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Epidemiology and clinical aspects of Strongyloides stercoralis infection in Cambodia

Khieu, Virak. Epidemiology and clinical aspects of Strongyloides stercoralis infection in Cambodia. 2014, PhD Thesis, University of Basel, Faculty of Science.

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Official URL: http://edoc.unibas.ch/diss/DissB_10849

Abstract

Background: The threadworm Strongyloides stercoralis is endemic in settings where sanitary conditions are poor and where the climate is warm and humid. More than 70 tropical countries in Southeast Asia, Sub-Saharan Africa, West Indies and Latin America are considered as high endemic settings. However, S. stercoralis is also prevalent in subtropical and temperate regions including Australia, Japan, Canada, United States and Europe. The global prevalence of S. stercoralis is heterogeneous. It is believed that about 30 - 100 million people worldwide are infected with S. stercoralis. But the true number and the global burden of infection remain unknown and most probably are today underestimating in many areas of the tropical resource poor countries. The low sensitivity of the currently available diagnostic tools and a scarcity of specialized survey are most important factors for that. Moreover, many epidemiological aspects of S. stercoralis infection are poorly understood or unknown. It is not known in detail where S. stercoralis is endemic, which infection rates and intensities can typically be expected in different settings and populations, and when an individual was infected at first-time and how quickly the re-infection can occur after successful treatment. Epidemiological information on S. stercoralis such as large-scale prevalence, re-infection, risk factors, clinical features and treatment efficacy are unknown in Cambodia and many parts of Southeast Asia.
Aim and objectives: This PhD thesis aimed to understand the importance of S. stercoralis infection in Cambodia by pursuing four main objectives: (i) assess S. stercoralis infection and risk factors, validate diagnostic methods and determine treatment efficacy among schoolchildren, (ii) determine large-scale prevalence and risk factors in two socioeconomic and ecological distinctly different settings, (iii) determine re-infection rates among schoolchildren, and (iv) document clinical aspects of patients with high intensity of S. stercoralis infection in rural communities.
Methods: School- and community-based studies were carried out in four primary schools and 120 villages of three provinces (Kandal, Preah Vihear and Takeo) in Cambodia, from 2009 to 2011. After obtaining the written informed consent from participants, an individual questionnaire was administrated to obtain demographic, risk-perception and behavioral data. The head of household was interviewed with a household questionnaire on socioeconomic indicators of the household such as house type, household assets, latrine and livestock. After the interview, each participant was given a pre-labeled plastic container (ID code, name, sex, age and date) for stool sample collection. In case a multiple stool samples analysis, another stool container was distributed upon collection of the first or second sample. The fecal materials were analyzed by Baermann method and Koga-agar plate (KAP) culture for diagnosing S. stercoralis and Kato-Katz method for helminth co-infections.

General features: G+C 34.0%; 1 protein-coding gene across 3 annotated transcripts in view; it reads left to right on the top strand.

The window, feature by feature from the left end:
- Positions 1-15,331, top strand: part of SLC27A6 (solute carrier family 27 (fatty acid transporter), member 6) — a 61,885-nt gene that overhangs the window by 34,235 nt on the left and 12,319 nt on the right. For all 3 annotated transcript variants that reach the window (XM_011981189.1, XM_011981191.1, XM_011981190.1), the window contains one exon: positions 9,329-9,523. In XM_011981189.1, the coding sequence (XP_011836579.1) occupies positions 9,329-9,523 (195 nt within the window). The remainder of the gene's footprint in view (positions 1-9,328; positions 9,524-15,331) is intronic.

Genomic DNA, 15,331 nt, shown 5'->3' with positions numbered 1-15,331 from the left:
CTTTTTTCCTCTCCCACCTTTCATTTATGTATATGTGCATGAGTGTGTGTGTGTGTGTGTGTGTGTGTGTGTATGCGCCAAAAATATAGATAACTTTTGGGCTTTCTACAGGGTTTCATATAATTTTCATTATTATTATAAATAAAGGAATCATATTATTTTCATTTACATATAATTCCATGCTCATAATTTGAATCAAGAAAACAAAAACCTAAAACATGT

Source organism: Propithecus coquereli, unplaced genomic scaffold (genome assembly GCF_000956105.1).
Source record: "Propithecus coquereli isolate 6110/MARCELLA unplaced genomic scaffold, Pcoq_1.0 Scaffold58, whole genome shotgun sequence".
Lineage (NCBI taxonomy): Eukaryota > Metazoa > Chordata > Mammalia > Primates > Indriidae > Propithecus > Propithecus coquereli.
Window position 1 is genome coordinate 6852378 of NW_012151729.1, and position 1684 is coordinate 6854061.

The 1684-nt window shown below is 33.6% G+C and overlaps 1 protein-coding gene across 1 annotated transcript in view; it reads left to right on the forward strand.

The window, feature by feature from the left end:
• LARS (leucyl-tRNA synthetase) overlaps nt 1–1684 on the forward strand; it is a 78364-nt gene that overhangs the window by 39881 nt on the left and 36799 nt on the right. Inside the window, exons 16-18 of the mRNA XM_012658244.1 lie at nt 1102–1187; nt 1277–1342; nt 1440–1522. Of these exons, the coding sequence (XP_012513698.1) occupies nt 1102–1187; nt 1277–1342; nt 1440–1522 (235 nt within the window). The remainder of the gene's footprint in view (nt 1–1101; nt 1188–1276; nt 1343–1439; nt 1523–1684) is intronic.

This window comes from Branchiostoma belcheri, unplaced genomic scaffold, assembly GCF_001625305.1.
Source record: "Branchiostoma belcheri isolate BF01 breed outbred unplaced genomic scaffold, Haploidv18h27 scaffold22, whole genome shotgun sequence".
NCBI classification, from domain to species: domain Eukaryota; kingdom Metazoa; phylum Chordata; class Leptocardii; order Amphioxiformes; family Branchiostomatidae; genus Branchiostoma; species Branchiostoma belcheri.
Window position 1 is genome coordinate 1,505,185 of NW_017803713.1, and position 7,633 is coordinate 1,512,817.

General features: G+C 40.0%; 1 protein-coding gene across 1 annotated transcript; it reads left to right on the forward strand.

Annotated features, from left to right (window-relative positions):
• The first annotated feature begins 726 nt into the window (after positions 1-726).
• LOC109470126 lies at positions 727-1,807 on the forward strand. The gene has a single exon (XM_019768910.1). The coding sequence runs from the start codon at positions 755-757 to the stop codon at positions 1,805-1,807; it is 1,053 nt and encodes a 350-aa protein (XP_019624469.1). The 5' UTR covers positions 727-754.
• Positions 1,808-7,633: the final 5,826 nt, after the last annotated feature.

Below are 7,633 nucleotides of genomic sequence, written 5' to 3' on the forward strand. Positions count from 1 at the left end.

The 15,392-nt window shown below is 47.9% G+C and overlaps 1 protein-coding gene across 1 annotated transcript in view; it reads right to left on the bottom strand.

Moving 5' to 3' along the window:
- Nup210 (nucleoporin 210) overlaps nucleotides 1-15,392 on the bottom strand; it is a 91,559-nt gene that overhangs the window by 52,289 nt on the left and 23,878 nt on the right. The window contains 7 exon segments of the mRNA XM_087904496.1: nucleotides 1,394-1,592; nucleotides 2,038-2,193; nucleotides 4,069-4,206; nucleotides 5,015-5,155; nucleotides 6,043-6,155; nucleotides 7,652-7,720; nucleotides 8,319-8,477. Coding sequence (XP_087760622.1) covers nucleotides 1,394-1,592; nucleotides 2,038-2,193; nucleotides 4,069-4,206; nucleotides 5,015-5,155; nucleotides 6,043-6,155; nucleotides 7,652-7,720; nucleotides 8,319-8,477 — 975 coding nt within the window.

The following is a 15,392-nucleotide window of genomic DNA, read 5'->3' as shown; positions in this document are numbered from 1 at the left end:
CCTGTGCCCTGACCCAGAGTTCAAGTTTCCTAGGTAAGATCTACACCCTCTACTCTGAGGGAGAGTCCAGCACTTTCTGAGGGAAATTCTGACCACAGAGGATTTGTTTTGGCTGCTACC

Two school-based studies were performed in four primary schools in Kandal province. In 2009, a cross-sectional study was carried out among 458 children, examining three fecal samples per child, to assess risk factors, diagnostic methods and treatment efficacy after three weeks of ivermectin treatment (100?g/kg/day for two days). A two-year cohort study was conducted among 302 schoolchildren from 2009 to 2011, analyzing two stool samples per child, to determine re-infection and risk factors of S. stercoralis.
Two large-scale cross-sectional community-based studies were conducted in 2010 and 2011 to assess infection prevalence and risk factors in two provinces (2396 participants from 60 villages of Preah Vihear province, analyzed two stool samples per participant; and 2861 participants from 60 villages of Takeo province, examined one stool sample per participant). Bayesian kriging was used to predict risk at non-surveyed locations in Preah Vihear province. A case-series study, nested in the survey in Preah Vihear province in 2010, was carried out to document the clinical features of 21 S. stercoralis cases, with high numbers of S. stercoralis larvae in their fecal specimen detected by Baermann technique.